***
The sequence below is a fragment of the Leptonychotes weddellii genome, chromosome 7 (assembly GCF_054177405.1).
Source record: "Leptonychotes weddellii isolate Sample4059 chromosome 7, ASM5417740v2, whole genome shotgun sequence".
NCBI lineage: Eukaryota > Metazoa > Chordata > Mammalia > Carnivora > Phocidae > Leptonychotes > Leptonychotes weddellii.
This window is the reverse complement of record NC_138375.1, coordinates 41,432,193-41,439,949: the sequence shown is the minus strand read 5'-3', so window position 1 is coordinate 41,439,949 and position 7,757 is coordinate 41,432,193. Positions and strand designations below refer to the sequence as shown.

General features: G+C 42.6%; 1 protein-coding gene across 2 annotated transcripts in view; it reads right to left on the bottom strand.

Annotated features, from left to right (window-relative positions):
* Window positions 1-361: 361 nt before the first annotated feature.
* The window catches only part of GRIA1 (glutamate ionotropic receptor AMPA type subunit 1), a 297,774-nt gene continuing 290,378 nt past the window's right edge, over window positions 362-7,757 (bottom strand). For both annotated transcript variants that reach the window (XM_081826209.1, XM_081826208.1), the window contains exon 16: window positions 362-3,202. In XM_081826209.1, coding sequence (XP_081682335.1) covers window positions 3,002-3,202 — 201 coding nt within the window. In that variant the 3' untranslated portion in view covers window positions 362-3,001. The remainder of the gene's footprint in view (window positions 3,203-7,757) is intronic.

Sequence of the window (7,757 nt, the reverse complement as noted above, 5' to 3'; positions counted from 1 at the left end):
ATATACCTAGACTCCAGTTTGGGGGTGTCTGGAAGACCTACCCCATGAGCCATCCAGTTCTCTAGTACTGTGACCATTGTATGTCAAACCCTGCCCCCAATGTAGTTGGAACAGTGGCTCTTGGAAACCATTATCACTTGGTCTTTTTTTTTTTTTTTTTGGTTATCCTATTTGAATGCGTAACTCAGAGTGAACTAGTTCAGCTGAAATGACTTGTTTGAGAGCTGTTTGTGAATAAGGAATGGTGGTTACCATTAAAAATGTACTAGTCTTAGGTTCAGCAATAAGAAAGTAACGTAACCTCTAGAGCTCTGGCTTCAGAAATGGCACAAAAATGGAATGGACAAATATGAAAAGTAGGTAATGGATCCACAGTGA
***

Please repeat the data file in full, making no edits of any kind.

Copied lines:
The sequence below is a fragment of the Leptonychotes weddellii genome, chromosome 7 (assembly GCF_054177405.1).
Source record: "Leptonychotes weddellii isolate Sample4059 chromosome 7, ASM5417740v2, whole genome shotgun sequence".
NCBI lineage: Eukaryota > Metazoa > Chordata > Mammalia > Carnivora > Phocidae > Leptonychotes > Leptonychotes weddellii.
This window is the reverse complement of record NC_138375.1, coordinates 41,432,193-41,439,949: the sequence shown is the minus strand read 5'-3', so window position 1 is coordinate 41,439,949 and position 7,757 is coordinate 41,432,193. Positions and strand designations below refer to the sequence as shown.

General features: G+C 42.6%; 1 protein-coding gene across 2 annotated transcripts in view; it reads right to left on the bottom strand.

Annotated features, from left to right (window-relative positions):
* Window positions 1-361: 361 nt before the first annotated feature.
* The window catches only part of GRIA1 (glutamate ionotropic receptor AMPA type subunit 1), a 297,774-nt gene continuing 290,378 nt past the window's right edge, over window positions 362-7,757 (bottom strand). For both annotated transcript variants that reach the window (XM_081826209.1, XM_081826208.1), the window contains exon 16: window positions 362-3,202. In XM_081826209.1, coding sequence (XP_081682335.1) covers window positions 3,002-3,202 — 201 coding nt within the window. In that variant the 3' untranslated portion in view covers window positions 362-3,001. The remainder of the gene's footprint in view (window positions 3,203-7,757) is intronic.

Sequence of the window (7,757 nt, the reverse complement as noted above, 5' to 3'; positions counted from 1 at the left end):
ATATACCTAGACTCCAGTTTGGGGGTGTCTGGAAGACCTACCCCATGAGCCATCCAGTTCTCTAGTACTGTGACCATTGTATGTCAAACCCTGCCCCCAATGTAGTTGGAACAGTGGCTCTTGGAAACCATTATCACTTGGTCTTTTTTTTTTTTTTTTTGGTTATCCTATTTGAATGCGTAACTCAGAGTGAACTAGTTCAGCTGAAATGACTTGTTTGAGAGCTGTTTGTGAATAAGGAATGGTGGTTACCATTAAAAATGTACTAGTCTTAGGTTCAGCAATAAGAAAGTAACGTAACCTCTAGAGCTCTGGCTTCAGAAATGGCACAAAAATGGAATGGACAAATATGAAAAGTAGGTAATGGATCCACAGTGA